(Reuters) – Gold prices rose on Thursday as the dollar fell on weak economic data from the United States, which bolstered expectations the Federal Reserve would stick to its dovish stance on monetary policy.

FILE PHOTO: An employee of the ProAurum gold house decorates, what they say is Europe’s most expensive Christmas tree, made of 2.018 Vienna philharmonic gold coins, valued at 2.3 million euros in Munich, Germany December 3, 2018. REUTERS/Michael Dalder

Spot gold rose 0.4 percent to $1,311.88 per ounce as of 12:38 p.m. EST (1738 GMT). U.S. gold futures were down 0.1 percent at $1,314.3.

The dollar index fell to a session low, weighed down by a string of disappointing U.S. data, with retail sales recording their biggest drop in nine years in December and weekly jobless claims registering an increase.

The dollar’s slide soon after the data, which compounded worries of an economic slowdown, helped bullion shake off limited headwinds from earlier in the session and turn positive.

The weak data “will continue to keep the Fed on hold. That is helpful for gold,” said George Gero, managing director at RBC Wealth Management, adding that some short-covering by investors was also playing a part in gold’s gains.

“We had a setback (earlier in the session) and the buyers have stepped in.”

Gold prices have risen more than 12 percent since touching more than 1-1/2-year lows in mid-August, mostly on expectations of a pause in interest rate hikes. Lower interest rates reduce the opportunity cost of holding non-interest bearing gold and weigh on the dollar.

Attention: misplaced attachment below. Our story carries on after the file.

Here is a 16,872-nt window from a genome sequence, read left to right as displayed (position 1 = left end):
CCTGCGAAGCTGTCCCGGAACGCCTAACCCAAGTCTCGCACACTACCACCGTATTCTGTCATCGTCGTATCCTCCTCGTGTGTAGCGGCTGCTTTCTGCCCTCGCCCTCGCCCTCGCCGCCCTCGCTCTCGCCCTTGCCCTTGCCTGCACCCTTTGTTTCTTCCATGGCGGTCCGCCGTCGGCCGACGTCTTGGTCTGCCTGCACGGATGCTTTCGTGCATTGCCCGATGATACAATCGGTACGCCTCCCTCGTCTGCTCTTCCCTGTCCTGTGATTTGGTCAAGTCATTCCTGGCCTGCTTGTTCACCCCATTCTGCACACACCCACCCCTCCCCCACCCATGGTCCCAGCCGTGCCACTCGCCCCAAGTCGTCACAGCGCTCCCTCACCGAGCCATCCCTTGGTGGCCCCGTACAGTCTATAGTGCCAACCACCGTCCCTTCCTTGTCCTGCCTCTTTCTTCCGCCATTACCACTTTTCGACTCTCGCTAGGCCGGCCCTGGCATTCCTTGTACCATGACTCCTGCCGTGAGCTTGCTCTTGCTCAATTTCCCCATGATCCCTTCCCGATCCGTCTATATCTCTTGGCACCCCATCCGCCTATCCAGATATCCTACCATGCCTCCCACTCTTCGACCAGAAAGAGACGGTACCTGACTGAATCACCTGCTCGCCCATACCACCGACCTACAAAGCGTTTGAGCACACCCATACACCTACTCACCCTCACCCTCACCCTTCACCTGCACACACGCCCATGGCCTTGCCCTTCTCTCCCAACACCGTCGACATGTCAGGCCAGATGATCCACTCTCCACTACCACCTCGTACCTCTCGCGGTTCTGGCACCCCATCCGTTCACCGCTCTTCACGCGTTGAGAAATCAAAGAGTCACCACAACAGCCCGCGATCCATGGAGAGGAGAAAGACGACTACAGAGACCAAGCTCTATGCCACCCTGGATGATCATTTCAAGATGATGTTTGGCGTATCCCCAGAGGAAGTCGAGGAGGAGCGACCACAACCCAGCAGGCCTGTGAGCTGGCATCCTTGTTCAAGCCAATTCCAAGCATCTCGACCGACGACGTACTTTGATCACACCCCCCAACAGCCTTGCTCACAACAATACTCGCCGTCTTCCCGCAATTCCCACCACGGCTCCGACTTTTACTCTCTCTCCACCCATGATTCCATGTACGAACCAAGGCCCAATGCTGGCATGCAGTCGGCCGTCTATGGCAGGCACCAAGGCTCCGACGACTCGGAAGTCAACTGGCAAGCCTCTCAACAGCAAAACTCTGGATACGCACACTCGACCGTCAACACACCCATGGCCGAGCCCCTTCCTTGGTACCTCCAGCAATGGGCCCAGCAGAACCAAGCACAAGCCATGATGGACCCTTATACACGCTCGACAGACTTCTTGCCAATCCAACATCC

Meanwhile, investors continued to keep a close eye on news surrounding the U.S.-China trade dispute amid growing optimism for a breakthrough after U.S. President Donald Trump said on Wednesday the talks were “going along very well”.

Also on investors’ radar was a deadlock in Washington over funding for a border wall with Mexico, with the U.S. Congress trying to avoid a partial government shutdown.

“We are not going to have a huge movement in gold until we find what is going on with the potential shutdown in the U.S. and also the meeting with China,” said Afshin Nabavi, senior vice president at MKS SA.

With gold unable to record a significant break above its recent steady range, the world’s largest gold-backed ETF, SPDR Gold Trust, had increased outflows, with holdings down more than 3 percent so far this month.

Gold is range-bound between $1,300 and $1,325 and weakness in the U.S. dollar, and clarity on Sino-U.S. trade talks would drive it above $1,325 and potentially toward $1,350, said ABN AMRO analyst Georgette Boele.

Palladium rose 0.7 percent to $1,405 per ounce. Platinum was down 0.3 percent at $781 per ounce, while silver rose 0.2 percent to $15.59.

Reporting by Sumita Layek and K. Sathya Narayanan in Bengaluru; editing by Dan Grebler and Jonathan Oatis


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